Looking beyond the wallMario Martone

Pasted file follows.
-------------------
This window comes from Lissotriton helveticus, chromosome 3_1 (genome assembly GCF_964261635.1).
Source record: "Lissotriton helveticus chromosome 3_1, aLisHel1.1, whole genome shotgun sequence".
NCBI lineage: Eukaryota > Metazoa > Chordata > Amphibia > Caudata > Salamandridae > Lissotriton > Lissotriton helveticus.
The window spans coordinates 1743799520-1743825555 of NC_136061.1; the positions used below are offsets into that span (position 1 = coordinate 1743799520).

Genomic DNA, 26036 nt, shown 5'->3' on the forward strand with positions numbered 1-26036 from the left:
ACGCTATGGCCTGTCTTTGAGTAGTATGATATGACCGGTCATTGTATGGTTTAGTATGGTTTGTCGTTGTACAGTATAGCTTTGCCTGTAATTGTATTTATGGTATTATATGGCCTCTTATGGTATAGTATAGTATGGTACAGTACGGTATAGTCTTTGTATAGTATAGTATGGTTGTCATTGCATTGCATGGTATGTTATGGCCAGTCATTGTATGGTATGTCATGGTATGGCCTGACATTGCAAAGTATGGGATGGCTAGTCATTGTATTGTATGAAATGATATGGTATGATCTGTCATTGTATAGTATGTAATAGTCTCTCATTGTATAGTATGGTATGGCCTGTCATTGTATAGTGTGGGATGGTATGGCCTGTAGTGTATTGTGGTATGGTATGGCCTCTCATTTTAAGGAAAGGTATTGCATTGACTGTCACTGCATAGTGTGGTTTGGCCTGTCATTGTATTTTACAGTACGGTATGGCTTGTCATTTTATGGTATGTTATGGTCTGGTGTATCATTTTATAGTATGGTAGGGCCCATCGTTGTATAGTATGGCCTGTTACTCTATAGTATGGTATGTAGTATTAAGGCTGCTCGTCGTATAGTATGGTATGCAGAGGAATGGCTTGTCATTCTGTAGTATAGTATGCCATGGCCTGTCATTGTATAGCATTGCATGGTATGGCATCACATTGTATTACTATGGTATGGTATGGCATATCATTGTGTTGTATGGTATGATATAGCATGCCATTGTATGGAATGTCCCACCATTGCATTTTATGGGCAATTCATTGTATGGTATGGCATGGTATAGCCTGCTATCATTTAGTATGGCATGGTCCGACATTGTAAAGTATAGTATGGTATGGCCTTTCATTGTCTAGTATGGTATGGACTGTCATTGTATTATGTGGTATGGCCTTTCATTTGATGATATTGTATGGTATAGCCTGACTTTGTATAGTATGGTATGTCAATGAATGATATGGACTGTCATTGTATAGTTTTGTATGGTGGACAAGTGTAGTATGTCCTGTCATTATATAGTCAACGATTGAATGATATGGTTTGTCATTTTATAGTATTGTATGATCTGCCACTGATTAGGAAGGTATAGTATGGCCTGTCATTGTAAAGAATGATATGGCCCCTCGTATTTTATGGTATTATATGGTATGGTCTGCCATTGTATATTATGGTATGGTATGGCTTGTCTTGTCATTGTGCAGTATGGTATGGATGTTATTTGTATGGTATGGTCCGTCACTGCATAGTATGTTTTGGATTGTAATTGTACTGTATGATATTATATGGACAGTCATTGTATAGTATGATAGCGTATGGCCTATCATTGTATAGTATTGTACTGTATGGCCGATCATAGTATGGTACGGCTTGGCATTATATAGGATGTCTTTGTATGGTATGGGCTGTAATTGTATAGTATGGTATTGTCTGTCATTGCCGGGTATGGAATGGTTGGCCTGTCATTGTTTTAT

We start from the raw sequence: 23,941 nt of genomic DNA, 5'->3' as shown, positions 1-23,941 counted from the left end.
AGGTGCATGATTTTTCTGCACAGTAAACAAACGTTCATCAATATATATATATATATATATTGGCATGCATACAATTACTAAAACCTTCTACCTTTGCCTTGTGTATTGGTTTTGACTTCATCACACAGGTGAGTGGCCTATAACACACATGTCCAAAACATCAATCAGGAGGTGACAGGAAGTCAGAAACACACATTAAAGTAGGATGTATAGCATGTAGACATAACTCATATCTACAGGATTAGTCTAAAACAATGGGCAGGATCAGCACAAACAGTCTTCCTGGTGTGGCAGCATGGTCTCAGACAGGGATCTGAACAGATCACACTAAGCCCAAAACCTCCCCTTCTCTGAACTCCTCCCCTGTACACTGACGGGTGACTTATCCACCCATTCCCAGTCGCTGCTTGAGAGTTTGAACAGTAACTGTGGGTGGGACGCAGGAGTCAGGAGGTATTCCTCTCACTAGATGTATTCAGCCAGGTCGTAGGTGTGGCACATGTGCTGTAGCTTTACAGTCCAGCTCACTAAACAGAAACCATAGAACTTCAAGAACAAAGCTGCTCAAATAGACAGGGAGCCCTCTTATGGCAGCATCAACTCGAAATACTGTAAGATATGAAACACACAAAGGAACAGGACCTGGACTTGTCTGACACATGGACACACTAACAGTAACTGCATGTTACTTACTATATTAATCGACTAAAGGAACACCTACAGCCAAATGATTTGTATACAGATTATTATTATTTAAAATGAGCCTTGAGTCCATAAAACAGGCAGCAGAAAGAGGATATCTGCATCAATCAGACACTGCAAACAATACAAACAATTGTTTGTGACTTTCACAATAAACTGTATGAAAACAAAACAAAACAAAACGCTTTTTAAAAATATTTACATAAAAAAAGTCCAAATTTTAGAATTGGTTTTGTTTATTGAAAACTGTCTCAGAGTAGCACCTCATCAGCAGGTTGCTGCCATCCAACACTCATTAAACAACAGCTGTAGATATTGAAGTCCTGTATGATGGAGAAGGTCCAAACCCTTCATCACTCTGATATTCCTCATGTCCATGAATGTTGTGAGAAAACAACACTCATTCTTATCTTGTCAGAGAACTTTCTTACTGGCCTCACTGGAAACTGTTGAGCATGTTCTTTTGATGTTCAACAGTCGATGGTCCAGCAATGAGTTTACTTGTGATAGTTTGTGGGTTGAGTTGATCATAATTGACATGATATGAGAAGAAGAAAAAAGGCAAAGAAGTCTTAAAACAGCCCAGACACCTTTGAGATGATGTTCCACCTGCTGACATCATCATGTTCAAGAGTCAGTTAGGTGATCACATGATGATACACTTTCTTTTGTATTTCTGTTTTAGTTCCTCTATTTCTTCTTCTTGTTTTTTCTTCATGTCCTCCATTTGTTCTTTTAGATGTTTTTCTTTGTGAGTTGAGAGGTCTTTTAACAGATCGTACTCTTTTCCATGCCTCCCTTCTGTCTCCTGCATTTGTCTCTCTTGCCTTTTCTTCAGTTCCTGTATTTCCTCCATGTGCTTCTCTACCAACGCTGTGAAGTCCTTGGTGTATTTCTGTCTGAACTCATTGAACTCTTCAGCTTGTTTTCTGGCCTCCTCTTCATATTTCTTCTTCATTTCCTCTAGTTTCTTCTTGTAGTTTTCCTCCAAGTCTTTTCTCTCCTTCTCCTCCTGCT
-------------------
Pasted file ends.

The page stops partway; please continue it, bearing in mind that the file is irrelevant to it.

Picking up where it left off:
To take action in the degraded city areas seems to me of crucial importance. I can remember perfectly well how, in the eighties, I was amazed when I went to New York (with Falso Movimento we toured several years in a row). I noticed there were neighbourhoods that during the first year were completely out of bounds because they were forgotten and extremely dangerous. The next year artists were beginning to hang out there. The year after shops and restaurants began to appear, and shortly after people began to move in to live there. A fast-moving metropolis. I was struck by how Naples, instead, remained unchanged. City life was lived in the centre and only in the city centre, and in many aspects this is still the case today. As though an impenetrable wall was, and still is, there to divide the city. The poorer neighbourhoods are seen by the rest of the city only for their problems, never for the opportunities they offer. Therefore, it was a great surprise when I started collaborating closely with an organisation in San Giovanni a Teduccio, called Nest which is an abbreviation of Naples East Theatre. The east neighbourhoods of Naples: Scampia, Ponticelli, San Giovanni a Teduccio, places notorious for organised crime, the “reign” of the camorra, the squalor of many forgotten places. Forgotten was also the school until a group of young actors of the neighbourhood entered and took over the gym to create a theatre. Among these were Francesco Di Leva, Adriano Pantaleo, Giuseppe Gaudino. They involved a large number of people and local families, and Nest became in social terms, a very important avant-garde stronghold. Dozens of youngsters were rescued from a life which otherwise would have led exclusively to crime. What is most interesting to highlight, however, is that these actors are above all wonderful actors. Highly intelligent actors, with clear ideas on the contemporary sense of acting and theatre. It was with them I was able to investigate and experiment with the play Il Sindaco del Rione Sanità (The Mayor of the Sanità neighbourhood), first in the theatre and then with cinema. I was able to find a way to interpret Eduardo De Filippo without the fear of modernising the conventional framework which is usually used to stage this work. The “degraded” areas of the city therefore offered me an opportunity, and they offered it to the city centre too. When we performed the debut in San Giovanni, in this venue with one hundred seats, every evening, before the show, I asked the audience how many had set foot in San Giovanni before that day. Every evening several hands were raised to indicate it was their first visit. The distance between piazza del Plebiscito (where the San Carlo theatre is, to indicate what kind of district we are talking about) and Nest is a twenty minute drive, half an hour if you meet traffic. Even so, many people had never thought of going to see what existed beyond the wall. Well, beyond the wall is the city of the future. There are also the problems of the future, of course, but there are also possible solutions to deal with them. I have spoken about Naples, but I am convinced that what I say is valid for every big city, and very much so for Rome.